supplied by US Army Special Forces trained in jungle warfare.
In October, 1967, Che's group was attacked by the Bolivian army. Guevara, who
was wounded in the attack, was captured, but he died defiantly. A panicky
Bolivian regime, afraid of reaction around the world if he were tried and US
demands, got him executed. Moments before his execution Che was asked if he was
thinking of his own immortality. "No, " he replied, "I'm thinking about the
immortality of the revolution. " A jittery and shaking Bolivian soldier chosen
to kill him, had trouble pulling the trigger. Che asked him to steady himself
and take a clean aim. He was only 40 years old. Few revolutionaries like Mao and
Fidel live to grow old. And Mao's China is far from a revolutionary state now.
In July, 1997, Che Guevara's remains though not exhumed were definitely
identified by two experts who were "100 percent sure", were discovered in
Vallegrande in Bolivia. A 19 July ceremony in Havana, attended by Fidel Castro
and other Cuban officials, marked the return of Che's remains to Cuba and in an
17 October, 1997 ceremony attended by Castro and thousands of Cubans, Che
Guevara's were reburied in Santa Clara, Cuba
Che's unflinching will, self sacrifice and idealism have given him a saint-like
halo and reverence among his followers around the world. His theories and
treatises on guerrilla warfare still remain a beacon for the young and the
revolutionary as they were for the 1968 students uprising in Paris and
elsewhere, for example, among the leftist Marxist students of Turkey in early
1970s, who also studied the Naxabari movement and lapped up theories of Charu
Majumdar and Kanu Sanyal from Indian Bengal. But there was also Geetanjali and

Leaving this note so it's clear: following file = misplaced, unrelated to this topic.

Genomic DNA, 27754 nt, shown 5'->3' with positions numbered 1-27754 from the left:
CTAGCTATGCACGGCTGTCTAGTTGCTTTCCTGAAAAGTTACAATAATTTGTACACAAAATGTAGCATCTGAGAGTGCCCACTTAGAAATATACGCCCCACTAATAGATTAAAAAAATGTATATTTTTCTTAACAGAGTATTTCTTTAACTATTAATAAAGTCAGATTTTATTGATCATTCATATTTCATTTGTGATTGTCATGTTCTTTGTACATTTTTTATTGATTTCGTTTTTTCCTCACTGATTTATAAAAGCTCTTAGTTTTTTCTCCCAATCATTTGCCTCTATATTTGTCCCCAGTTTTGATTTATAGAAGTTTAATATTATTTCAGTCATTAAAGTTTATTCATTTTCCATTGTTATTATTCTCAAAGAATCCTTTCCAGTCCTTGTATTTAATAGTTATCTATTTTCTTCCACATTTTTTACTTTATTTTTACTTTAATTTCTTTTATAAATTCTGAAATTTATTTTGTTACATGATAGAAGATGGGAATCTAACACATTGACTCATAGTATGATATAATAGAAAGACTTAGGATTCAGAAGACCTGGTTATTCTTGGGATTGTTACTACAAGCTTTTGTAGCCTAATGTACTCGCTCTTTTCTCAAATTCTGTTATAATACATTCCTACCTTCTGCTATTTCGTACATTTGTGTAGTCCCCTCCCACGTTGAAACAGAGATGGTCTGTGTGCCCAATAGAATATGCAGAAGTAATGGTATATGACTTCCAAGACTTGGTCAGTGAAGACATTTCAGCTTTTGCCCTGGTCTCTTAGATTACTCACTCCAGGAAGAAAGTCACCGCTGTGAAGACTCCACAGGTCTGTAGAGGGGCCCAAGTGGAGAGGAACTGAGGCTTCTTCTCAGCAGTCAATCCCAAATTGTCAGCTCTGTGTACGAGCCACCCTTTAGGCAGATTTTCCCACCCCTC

Geeta along with Marxist literature found with leftist students in Ankara. Soon
after 9/11, many Muslim radicals in the Arab world wrongly tried to compare
Osama ben Laden with Che.
Che's memories now live on in photos, music, theater pieces, movies, poems,
novels, sculptures and scholarly texts. To coincide with his 80th birthday
celebrations, a collection of vintage Che Guevara prints are on display in
Austria, including the iconic 1960 Alberto Korda portrait of him in a beret.
Exhibitions of his photographs including of his visit to India in 1960s is being
held in New Delhi. A new statue has been unveiled in his native Argentina. The
larger-than-life "Monument to Che" statue weighs three tons and towers 13 feet
high, topped off with the revolutionary's famed starred beret. Guevara had left
the city in 1953 as a young doctor embarking on a trip throughout Latin America,
a journey depicted in the 2004 movie "Motorcycle Diaries. "
But the universal consumer society today exploits even Che's fame and name to
sell designer clothes, beer, films and books. The "Brand Equity" writers in USA
who claimed "End of History" aka triumphalism of US capitalism have said much
and written numerous volumes about the failure of socialism in former Soviet
Union and Eastern Europe but little about the failure of capitalism for two